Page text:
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First Cut: Sales of new single-family homes decline in May as earlier months borrowed some activity

Sales of new single-family homes fell 7.8% in May to 626,000, down from 679,000 in April. The decline was likely a result of some sales activity shifting forward into February, March, and April. There may have been some pent-up demand to work off after the increases in mortgage rates stifled sales in the second half of 2018. With a return of fixed mortgage rates to stimulative pre-2018 levels, consumers were ready to buy again. Sales were off 3.7% from the strong 650,000 a year-ago, but present levels are still better than those seen in the second half of 2018 when housing cooled in response to higher mortgage.

Sales across regions were uneven. The gains in the Midwest (up 6.3%) and South (up 4.9%) probably represented good weather and available units after spring construction. Declines in the Northeast (down 17.6%) and West (down 35.9%) lack of units and exhausted demand after a surge in the past few months.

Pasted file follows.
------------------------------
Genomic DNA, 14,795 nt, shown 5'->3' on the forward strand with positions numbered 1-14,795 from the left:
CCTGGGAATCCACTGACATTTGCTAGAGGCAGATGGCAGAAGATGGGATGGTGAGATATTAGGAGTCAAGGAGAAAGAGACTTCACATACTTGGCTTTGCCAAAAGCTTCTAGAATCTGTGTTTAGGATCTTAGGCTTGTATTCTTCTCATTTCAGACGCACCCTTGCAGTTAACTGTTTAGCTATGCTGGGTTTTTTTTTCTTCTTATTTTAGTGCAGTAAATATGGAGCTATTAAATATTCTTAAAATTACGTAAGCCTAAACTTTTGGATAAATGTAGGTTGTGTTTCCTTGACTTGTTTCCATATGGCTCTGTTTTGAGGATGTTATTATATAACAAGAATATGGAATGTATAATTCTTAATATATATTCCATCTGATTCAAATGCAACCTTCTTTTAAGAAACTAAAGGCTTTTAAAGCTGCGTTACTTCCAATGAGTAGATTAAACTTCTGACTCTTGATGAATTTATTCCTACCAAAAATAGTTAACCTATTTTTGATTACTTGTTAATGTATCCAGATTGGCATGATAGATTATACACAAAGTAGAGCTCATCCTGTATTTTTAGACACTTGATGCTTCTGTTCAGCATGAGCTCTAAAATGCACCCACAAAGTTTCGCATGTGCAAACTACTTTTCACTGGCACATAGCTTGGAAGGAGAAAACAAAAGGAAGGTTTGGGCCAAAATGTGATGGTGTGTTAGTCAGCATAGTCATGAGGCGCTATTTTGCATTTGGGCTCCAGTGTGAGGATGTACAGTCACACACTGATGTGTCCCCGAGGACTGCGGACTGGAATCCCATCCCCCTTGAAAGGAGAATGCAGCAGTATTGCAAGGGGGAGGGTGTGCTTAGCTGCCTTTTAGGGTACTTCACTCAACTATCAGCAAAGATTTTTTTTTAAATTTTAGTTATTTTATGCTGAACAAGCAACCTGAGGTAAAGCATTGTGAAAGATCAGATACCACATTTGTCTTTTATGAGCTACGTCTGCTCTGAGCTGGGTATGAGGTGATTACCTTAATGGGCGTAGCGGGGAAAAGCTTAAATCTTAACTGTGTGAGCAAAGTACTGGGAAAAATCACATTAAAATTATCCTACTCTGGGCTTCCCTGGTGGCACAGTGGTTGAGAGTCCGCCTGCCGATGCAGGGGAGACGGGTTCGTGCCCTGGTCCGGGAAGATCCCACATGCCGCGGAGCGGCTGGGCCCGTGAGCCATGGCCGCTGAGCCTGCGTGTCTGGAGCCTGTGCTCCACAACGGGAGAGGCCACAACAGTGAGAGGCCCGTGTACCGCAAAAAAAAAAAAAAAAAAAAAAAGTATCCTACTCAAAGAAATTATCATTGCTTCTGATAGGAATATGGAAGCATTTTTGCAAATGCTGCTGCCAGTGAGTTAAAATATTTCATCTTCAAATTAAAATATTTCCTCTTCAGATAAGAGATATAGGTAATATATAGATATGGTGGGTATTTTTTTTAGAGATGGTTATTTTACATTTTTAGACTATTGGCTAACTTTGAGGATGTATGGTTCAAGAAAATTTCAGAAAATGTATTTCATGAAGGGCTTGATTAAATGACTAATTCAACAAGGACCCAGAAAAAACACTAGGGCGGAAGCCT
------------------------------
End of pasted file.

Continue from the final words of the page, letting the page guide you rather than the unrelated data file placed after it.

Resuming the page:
The median price of a single-family home fell 8.1% to $308,000 in May from April and was down 2.7% compared to May 2018. However, it is notable that unit sales were stronger in lower price ranges where entry-level purchases were more likely to occur. Sales were up 15.8% in the $200,000-$299,000 price range, and down 22.2% for the $300,000-399,000 range, down 27.3% for units in the $400,000-$499,000 range, and finally down 33.3% for units priced between $500,000-$749,000. The average home price was down 2.4% to $377,200 in May from the prior month, and was up 1.2% compared to May 2018.

Builders are constructing and selling residences that are smaller to meet the demand for first-time home buyers due to lack of the existing units that traditionally are the more usual buy-in to the housing market.

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